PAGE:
|Home | Issues | The Daily Star Home | Volume 7, Issue 07, Tuesday, February 14, 2012|
Accelerated speak and a letter from Jaipur
By Neeman Sobhan
Quite a few of my North Indian friends have a rapid-fire way of talking, shooting from the hip in both English and Hindi, and cramming more words into a sentence than there are passengers inside a Dhaka-Gazipur bus.
I have also seen this among bright young things on Indian TV presenting say, Bollywood gossip, and although I fail to absorb anything from their quicksilver barrage of Hinglish, I am endlessly entertained and impressed by these youngsters with the gift of the 'chutneyfied' bilingual gab.
I speak four languages, all of them hesitantly, or in what I think to be a normal and thoughtful pace appropriate to someone whose calling is writing and not speaking. As a writer, I feel that thinking is a necessary prelude to speaking; and speaking or thinking aloud is neither a sufficient nor necessary prelude to writing; whereas, writing is about the silent and time consuming business of re-writing your spoken and unspoken thoughts, while putting 'the best words in the best order.'
Of course, Coleridge said that about poetry, but to me, all writing is a poetic exercise. So, I feel fluency in a language for a writer need not be about its oral expression but about writing it; and, hopefully, writing it well.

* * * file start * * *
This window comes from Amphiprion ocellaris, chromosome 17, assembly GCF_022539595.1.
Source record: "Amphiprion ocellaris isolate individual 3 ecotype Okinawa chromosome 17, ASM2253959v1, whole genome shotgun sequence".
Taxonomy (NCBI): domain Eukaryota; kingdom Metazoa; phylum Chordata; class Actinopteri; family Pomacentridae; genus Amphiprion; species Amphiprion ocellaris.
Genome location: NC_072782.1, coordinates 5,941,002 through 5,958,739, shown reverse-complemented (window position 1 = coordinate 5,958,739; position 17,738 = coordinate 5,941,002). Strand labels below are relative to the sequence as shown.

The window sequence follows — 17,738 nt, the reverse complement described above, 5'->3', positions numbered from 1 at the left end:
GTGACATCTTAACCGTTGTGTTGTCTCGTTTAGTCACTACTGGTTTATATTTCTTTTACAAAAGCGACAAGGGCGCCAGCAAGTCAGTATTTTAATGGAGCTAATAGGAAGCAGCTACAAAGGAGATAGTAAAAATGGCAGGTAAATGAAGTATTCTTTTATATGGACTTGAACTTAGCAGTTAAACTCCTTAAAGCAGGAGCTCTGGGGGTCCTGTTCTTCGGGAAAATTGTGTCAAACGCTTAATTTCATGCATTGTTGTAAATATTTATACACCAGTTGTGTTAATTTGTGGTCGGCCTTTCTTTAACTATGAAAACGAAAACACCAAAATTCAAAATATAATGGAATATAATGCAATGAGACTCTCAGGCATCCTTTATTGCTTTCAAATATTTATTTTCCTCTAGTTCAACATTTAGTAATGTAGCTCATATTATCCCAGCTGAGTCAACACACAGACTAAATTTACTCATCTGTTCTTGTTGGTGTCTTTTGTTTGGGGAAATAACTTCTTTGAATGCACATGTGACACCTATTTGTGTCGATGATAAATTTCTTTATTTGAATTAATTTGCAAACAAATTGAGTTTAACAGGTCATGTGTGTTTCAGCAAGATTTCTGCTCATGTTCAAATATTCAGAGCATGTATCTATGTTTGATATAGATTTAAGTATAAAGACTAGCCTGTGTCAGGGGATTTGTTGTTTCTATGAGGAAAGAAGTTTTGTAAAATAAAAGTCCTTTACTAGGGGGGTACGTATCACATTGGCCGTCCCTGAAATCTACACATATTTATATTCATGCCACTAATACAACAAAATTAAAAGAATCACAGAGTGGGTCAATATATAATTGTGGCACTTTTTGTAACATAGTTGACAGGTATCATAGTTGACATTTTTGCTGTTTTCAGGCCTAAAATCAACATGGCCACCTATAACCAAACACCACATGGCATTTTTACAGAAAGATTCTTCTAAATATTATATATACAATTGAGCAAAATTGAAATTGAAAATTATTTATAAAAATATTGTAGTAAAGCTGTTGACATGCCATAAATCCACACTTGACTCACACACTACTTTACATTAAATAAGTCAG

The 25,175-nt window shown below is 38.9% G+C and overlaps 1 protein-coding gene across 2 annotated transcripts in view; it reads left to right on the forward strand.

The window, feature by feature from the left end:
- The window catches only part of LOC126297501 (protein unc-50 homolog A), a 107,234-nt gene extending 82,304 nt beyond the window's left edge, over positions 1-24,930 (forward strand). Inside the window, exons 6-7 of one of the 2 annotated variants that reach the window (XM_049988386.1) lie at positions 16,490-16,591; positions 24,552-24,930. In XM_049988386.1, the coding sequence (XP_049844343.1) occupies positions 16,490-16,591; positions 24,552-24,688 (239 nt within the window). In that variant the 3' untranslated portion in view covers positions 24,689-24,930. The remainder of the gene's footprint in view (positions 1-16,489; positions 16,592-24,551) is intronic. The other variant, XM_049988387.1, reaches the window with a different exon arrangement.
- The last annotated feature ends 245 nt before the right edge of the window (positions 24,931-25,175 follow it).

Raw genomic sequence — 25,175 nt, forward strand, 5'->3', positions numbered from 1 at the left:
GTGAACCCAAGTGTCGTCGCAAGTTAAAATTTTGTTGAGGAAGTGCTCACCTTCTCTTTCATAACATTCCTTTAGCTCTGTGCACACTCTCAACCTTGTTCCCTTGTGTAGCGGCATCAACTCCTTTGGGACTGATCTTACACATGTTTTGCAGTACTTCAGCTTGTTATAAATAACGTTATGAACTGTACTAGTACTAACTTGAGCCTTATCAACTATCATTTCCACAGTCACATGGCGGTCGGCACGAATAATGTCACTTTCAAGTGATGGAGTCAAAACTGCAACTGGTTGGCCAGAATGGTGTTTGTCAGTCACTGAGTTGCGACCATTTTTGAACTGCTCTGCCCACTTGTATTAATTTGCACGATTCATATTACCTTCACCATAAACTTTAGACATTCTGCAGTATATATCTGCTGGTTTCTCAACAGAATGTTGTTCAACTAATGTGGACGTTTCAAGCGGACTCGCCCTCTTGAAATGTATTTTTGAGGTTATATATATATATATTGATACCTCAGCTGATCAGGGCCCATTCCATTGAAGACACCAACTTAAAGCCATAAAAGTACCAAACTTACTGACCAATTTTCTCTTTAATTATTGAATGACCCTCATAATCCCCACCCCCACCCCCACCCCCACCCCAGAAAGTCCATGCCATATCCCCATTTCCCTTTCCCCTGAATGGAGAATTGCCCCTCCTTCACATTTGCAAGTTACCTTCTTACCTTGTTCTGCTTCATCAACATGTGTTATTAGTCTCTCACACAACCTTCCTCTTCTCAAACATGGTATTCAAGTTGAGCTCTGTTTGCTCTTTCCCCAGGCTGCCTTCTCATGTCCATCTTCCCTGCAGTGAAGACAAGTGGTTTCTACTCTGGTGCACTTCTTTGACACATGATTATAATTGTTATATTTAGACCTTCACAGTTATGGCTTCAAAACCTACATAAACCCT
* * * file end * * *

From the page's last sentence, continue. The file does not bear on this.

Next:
Of course, all of the above could well be self-delusional nonsense on my part, because let's face it: writer or non-writer, you either have the knack for verbalising aloud your thoughts instantly, fluidly, engagingly, articulately, convincingly, concisely and rapidly, or you don't. And I probably don't have the gift. After all, I normally dread the question, 'So tell me all about it', whatever that 'it' may be, yet I could write reams about the same thing.
An Indian, Delhi-based friend of mine has the gift: an inimitable, accelerated way of talking and summarising things. She can deftly compress details of her day with a footnote on the state of the world, a succinct summary of the plot of a book or film, a side foray into a new diet, an update on the second marriage of a mutual friend's son, and the menu of her last lunch party involving an amazing no-cheese recipe for a cheese soufflé. And wait! All this is stitched seamlessly into the dizzily unravelling fabric of her account of her daughter's holiday in Goa; her grandchildren's birthday party, her own attendance of a celebrity event, a book launch, a boutique inaugural; two dozen weddings and a funeral, and all of this within the first thirty four point six seconds of her conversation.
Then, when she suddenly turns to me with: 'And what have you been up to?' I shake myself from a momentary coma to mumble: 'Oh! This and that.' She persists: 'Like what?' and my whole week spins before me with the myriad things I have done, the people I have met, the books I have read, the films I have seen, the events I have attended -- all becoming a massive blur escaping the nutshell I am hastily trying to stuff them into. I cannot do it.